Camera Settings For Dummies [What Is Aperature?]
Are you a new DSLR user trying to figure out the various settings? In this series of posts, I’ll be explaining terms like “aperature,” “shutter speed,” “ISO,” and “white balance.” Settle in while I unpack camera settings for dummies, specifically answering the question: “What is aperature?” Not that you’re a dummy, just a newbie, that perhaps feels like a dummy.
What Is Aperature
Aperature is a crucial camera setting for obtaining depth of field, exposure, sharpness, and focus. Imagine aperature as one of three legs on a stool, alongside shutter speed and ISO. To keep the stool balanced, which is represented by a properly exposed image, each setting needs to work in conjunction with the other. I like the analogy of aperature being akin to the pupil of an eye, only in this case, it’s the opening of the camera lens. The larger the aperature, the more light that reaches the camera sensor. The smaller the aperature, the less light the sensor receives.
Typically, but not always, smaller aperatures correlate with slower shutter speeds, and larger aperatures with faster shutter speeds. Together, they determine exposure or how light or the dark an image will be. Aperature also controls depth of field. The smaller the aperature, the greater the depth of field, meaning both the foreground and background of a scene would be in focus. Conversely, the wider the aperature, the more shallow the depth of field. Large aperatures are amazing for creating gorgeous blurred backgrounds, referred to as bokeh. Bokeh is particularly suited for portraiture where you want the focus to be directly on the subject.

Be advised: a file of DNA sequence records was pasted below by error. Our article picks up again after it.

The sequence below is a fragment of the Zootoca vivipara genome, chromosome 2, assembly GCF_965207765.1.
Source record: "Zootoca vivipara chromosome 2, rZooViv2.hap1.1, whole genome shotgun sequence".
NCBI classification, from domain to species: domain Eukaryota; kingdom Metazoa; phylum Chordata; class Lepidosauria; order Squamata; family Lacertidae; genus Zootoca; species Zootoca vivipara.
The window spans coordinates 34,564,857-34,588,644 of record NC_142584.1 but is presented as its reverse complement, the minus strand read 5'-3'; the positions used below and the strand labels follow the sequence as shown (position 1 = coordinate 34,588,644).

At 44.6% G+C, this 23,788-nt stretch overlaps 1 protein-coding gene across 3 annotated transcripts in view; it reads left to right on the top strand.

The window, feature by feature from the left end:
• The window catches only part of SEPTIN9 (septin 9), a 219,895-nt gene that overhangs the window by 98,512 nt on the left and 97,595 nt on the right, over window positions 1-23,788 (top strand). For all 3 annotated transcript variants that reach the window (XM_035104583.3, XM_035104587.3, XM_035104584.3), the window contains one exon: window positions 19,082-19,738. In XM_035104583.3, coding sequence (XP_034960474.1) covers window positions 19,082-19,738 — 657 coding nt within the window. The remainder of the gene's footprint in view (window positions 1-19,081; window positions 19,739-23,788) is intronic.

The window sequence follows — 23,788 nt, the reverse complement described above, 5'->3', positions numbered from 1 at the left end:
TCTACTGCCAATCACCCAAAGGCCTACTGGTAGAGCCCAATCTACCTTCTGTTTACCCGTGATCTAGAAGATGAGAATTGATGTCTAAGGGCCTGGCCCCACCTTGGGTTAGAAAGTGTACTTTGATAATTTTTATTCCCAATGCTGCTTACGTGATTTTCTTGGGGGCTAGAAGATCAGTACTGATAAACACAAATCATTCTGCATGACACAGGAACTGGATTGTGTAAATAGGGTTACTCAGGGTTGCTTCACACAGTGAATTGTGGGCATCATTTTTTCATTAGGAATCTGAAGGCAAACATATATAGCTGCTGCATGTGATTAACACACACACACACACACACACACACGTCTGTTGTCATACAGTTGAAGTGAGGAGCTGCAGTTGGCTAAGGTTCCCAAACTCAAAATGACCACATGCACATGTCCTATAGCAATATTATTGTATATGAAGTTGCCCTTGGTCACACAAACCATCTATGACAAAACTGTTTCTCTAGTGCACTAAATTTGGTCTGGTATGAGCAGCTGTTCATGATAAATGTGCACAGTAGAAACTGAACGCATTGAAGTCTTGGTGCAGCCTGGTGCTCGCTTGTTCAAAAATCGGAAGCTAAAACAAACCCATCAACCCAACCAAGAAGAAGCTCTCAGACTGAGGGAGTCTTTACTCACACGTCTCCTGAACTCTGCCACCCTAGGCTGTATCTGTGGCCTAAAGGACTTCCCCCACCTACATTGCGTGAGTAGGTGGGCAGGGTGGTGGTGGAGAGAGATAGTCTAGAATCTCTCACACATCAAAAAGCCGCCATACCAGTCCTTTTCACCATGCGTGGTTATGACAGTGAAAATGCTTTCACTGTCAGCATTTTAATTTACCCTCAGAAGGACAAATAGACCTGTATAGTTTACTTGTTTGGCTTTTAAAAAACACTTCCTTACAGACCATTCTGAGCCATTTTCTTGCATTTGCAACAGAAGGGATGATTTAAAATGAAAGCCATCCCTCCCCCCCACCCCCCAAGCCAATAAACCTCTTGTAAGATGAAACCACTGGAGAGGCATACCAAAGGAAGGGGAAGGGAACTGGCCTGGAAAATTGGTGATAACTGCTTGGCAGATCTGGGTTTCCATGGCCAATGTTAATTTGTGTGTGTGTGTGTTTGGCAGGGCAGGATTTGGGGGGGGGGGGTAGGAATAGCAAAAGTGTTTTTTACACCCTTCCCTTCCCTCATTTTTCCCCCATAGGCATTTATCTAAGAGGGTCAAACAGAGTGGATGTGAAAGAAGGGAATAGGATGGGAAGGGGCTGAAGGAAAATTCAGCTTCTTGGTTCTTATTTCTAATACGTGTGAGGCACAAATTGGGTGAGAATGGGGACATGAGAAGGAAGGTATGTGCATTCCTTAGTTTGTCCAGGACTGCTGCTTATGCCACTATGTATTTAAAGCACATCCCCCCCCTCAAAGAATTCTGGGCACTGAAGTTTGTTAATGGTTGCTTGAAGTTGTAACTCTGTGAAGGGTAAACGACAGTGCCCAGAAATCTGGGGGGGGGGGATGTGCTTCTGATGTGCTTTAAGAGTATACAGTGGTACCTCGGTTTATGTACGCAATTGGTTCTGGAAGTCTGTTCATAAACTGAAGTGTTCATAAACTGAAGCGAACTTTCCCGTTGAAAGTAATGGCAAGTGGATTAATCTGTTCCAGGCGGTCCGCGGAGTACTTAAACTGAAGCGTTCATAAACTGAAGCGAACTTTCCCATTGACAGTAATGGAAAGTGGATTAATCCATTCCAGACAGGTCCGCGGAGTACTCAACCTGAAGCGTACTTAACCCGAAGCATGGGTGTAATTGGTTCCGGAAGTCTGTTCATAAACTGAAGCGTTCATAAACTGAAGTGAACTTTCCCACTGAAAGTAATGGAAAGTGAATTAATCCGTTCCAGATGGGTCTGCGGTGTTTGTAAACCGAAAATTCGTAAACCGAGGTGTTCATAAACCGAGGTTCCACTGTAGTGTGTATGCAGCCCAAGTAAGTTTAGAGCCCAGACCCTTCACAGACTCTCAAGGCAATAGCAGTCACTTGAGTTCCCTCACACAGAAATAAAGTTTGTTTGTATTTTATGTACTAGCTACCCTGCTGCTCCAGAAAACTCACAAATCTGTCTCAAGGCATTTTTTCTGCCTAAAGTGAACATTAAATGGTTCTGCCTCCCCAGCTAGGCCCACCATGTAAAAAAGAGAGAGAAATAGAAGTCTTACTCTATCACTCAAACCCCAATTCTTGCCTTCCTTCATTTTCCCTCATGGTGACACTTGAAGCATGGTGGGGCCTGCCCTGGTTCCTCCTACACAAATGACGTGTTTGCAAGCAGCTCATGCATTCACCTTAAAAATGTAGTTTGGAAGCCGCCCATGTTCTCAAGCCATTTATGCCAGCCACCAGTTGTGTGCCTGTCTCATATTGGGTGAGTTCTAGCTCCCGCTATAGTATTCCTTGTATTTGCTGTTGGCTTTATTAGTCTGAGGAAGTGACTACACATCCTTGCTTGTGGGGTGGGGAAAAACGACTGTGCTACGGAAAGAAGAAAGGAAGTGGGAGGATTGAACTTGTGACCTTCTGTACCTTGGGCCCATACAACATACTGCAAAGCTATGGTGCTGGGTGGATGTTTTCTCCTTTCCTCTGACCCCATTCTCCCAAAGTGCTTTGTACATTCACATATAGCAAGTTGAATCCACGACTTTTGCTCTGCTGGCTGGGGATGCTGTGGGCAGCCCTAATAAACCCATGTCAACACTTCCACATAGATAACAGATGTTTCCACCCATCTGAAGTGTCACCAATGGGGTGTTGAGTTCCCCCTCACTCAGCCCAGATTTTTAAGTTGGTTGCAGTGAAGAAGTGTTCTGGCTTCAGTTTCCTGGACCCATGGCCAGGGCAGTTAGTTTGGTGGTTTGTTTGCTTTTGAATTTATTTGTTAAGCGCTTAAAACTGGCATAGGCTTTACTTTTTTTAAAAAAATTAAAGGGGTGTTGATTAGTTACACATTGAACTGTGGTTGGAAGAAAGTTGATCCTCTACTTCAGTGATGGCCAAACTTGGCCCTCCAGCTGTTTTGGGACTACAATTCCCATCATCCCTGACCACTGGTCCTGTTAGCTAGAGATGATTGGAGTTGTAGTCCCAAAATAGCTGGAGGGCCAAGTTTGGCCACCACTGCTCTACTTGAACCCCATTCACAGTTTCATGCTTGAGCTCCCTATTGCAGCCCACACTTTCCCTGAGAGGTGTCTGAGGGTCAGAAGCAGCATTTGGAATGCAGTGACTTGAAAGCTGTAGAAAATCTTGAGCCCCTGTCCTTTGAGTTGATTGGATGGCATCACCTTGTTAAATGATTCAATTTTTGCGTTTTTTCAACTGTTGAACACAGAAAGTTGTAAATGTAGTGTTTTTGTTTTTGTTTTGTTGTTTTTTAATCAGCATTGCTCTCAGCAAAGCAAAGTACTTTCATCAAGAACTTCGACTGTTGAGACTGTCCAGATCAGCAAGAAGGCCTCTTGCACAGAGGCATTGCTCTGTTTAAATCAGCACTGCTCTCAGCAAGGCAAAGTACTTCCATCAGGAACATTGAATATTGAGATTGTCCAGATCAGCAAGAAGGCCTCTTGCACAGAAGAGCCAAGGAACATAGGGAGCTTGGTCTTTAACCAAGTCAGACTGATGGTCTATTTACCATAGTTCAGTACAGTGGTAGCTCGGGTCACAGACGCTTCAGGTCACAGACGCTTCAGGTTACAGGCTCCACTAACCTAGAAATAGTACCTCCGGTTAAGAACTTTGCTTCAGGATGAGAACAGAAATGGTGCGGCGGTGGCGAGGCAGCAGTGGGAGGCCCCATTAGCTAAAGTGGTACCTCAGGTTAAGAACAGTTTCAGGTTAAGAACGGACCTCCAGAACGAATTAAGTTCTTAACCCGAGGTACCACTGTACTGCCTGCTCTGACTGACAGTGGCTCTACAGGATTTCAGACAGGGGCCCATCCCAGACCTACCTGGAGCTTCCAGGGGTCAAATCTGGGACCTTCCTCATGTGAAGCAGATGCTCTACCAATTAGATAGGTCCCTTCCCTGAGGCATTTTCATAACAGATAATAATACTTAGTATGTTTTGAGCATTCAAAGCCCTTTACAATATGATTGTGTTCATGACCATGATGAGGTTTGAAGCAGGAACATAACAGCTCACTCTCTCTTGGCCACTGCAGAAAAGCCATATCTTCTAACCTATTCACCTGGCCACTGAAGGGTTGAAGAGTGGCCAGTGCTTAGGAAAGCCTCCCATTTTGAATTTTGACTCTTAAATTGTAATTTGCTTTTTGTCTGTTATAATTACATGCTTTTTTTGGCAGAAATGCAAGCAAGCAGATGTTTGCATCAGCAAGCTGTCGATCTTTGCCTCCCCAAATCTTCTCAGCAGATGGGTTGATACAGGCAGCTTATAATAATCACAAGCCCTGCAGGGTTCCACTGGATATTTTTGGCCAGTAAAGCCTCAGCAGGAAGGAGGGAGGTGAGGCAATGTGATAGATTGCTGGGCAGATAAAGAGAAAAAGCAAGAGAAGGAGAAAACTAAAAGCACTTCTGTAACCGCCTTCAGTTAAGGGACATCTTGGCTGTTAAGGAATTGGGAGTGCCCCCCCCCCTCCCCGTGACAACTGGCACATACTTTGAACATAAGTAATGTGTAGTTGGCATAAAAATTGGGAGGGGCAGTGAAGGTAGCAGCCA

Small and Large Aperatures
I use wide aperatures for senior portraits, baby photography, glamour and headshots, and closeup wedding photography. Wide aperatures are more forgiving in terms of downplaying flaws because they don’t show every little detail. They also separate the subject from the background. Smaller aperatures are ideal for large family groups, portraits where the scenery surrounding the subject needs to be in focus, and for product and macro photography where capturing detail is the goal. I have, however, shot family portraits using wide aperatures if the group is all on the same plane. Otherwise, I use f/8 or f/11.
[Read More: How To Photograph Flowers and Insects]
Aperature is also referred to as F-stop. For instance, here is how aperatures, ranging from widest to smallest, would be represented: f/2, f/3.5, f/4, f/5.6, f/8, f/11, and f/16. You might initially get confused, because rather than f/16 being the largest aperature, it’s actually the smallest. The numbers are reversed, meaning the higher the number (f/16), the smaller the aperature, and the lower the number (f/2), the wider the aperature.
My all time favorite lens for creating amazing bokeh is the Canon 85mm f/1.4.
The Canon 85mm f/1.8 is also a great choice.
Specific Situations and Corresponding Aperatures
For clarification, here’s a summary of different aperatures and applications: